Canine Influenza: What You Should Know

A highly contagious canine flu virus has hit the Midwest in the United States affecting over a thousand dogs with human flu-like symptoms. The current epidemic is the H3N2 strain which originates from Asia. It can cause your dog to be sick for up to two weeks or longer. The incubation period is 1 to 3 days but dogs can be contagious for up to 14 days. There is no vaccine for this strain of canine flu. Some of the symptoms are lots of coughing, high fever, runny nose, watery eyes, sore throat and loss of appetite.

A dog can be a carrier of the virus without showing any symptoms. The odds of dog to human transfer is very low but it has been reported that cats have been affected. “The dog population here has never seen this strain before,” said Dr. Keith Poulsen, a professor of veterinary medicine at the University of Wisconsin-Madison. He adds, “The virus is likely spread through nose-to-nose contact with other dogs, which occurs at doggy day care centres, veterinary clinics and dog parks”.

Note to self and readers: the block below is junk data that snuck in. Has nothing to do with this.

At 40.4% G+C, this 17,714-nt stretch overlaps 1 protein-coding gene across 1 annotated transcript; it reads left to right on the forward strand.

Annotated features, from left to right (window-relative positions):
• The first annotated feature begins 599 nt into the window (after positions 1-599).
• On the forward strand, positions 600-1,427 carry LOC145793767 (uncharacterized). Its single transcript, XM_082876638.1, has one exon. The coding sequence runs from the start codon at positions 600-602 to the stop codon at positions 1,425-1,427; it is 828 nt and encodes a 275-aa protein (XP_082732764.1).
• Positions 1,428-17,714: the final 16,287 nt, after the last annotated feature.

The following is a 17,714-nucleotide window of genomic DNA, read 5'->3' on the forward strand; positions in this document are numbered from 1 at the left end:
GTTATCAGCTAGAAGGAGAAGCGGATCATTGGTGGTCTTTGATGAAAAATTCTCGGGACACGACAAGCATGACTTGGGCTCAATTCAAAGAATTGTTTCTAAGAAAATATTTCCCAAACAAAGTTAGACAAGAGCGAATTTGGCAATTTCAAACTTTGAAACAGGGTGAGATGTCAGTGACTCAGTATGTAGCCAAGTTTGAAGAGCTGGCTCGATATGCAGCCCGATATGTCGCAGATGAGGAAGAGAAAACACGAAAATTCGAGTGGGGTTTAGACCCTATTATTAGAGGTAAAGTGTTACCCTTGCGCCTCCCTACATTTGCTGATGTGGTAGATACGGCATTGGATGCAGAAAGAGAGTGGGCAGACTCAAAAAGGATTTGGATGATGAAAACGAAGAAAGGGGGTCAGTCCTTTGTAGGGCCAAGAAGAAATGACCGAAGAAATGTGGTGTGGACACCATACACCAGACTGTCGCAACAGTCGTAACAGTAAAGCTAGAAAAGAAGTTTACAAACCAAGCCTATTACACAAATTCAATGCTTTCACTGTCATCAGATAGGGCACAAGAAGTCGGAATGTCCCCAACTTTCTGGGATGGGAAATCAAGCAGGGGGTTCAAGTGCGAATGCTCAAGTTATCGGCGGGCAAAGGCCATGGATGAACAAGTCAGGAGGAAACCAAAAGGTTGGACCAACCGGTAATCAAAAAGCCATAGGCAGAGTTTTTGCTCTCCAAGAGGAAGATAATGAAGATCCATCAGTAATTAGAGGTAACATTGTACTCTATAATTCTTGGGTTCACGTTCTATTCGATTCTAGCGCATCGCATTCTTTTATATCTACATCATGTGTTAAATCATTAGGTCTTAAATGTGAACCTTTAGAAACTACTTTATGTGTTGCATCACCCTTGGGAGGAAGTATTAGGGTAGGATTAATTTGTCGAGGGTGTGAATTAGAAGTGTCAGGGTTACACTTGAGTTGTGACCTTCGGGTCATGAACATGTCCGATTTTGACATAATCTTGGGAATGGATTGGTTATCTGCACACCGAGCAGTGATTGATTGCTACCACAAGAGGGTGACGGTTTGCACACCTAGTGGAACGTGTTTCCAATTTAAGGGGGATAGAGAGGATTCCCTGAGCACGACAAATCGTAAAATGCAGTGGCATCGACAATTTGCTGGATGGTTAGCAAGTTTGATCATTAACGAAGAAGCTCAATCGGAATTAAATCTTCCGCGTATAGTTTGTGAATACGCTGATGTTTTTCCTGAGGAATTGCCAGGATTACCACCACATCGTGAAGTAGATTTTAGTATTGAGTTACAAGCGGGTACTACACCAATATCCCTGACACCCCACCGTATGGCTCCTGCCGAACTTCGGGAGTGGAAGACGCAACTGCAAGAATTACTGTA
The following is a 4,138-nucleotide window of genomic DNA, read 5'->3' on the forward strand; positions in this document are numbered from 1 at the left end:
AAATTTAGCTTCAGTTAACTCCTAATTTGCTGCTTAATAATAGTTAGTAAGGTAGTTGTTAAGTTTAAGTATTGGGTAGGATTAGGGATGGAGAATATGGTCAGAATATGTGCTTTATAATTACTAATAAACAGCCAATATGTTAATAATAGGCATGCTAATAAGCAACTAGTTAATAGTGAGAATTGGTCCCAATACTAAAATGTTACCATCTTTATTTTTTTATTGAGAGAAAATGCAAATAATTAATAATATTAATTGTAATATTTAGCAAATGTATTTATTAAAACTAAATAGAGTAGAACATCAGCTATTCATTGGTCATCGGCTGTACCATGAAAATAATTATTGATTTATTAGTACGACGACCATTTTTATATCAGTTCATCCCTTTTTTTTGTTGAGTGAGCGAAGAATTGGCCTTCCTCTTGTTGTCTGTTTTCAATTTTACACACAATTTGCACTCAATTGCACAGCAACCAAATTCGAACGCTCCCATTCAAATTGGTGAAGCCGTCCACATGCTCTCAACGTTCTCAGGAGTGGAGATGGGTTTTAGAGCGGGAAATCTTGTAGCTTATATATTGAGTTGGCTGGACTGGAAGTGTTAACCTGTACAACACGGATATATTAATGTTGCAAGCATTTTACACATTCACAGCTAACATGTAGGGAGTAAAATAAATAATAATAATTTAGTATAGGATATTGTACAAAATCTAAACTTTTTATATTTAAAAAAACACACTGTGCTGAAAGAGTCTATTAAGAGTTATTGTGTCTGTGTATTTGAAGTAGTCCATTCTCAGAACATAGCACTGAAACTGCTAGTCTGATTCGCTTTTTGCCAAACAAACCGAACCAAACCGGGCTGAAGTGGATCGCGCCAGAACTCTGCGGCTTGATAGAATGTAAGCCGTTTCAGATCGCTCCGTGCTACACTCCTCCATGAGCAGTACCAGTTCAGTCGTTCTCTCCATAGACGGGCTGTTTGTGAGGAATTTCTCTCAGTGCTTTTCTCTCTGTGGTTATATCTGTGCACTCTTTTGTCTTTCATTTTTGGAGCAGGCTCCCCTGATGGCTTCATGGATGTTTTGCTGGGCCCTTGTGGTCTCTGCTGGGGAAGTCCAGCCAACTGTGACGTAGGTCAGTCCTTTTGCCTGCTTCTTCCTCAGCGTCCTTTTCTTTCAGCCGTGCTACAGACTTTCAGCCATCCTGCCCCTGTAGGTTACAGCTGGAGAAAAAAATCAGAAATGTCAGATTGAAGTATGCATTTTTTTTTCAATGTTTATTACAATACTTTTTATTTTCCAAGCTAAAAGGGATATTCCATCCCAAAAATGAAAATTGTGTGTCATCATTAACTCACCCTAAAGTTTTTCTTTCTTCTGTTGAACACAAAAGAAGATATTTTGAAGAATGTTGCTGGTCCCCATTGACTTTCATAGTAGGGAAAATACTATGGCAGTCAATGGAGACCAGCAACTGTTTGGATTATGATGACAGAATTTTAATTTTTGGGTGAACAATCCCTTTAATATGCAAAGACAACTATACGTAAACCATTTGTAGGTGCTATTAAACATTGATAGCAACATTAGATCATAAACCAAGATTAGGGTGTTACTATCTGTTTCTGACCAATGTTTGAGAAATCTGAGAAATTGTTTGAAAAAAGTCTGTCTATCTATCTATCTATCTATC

There is concern that it could become far reaching so follow these tips to keep your dog safe:

  • If your dog is sick, do not
    take him anywhere.
  • If he is not sick, use a leash
    at a dog park or other area populated with dogs.
  • Do not treat your dog with
    cough syrup or other over-the-counter medications.
  • Go to your vet to receive the
    appropriate supportive care.
  • Keep your dog at home for
    several weeks to fully recover.An excellent resource to learn more about
    canine influenza is at this link for the Center for Disease Control and
    Prevention
    in the US. Alternatively, you may watch this short but
    informative video titled Canine
    Diseases and Treatment: What are Symptoms of Dog Flu?
    Until next time,

Shiraz

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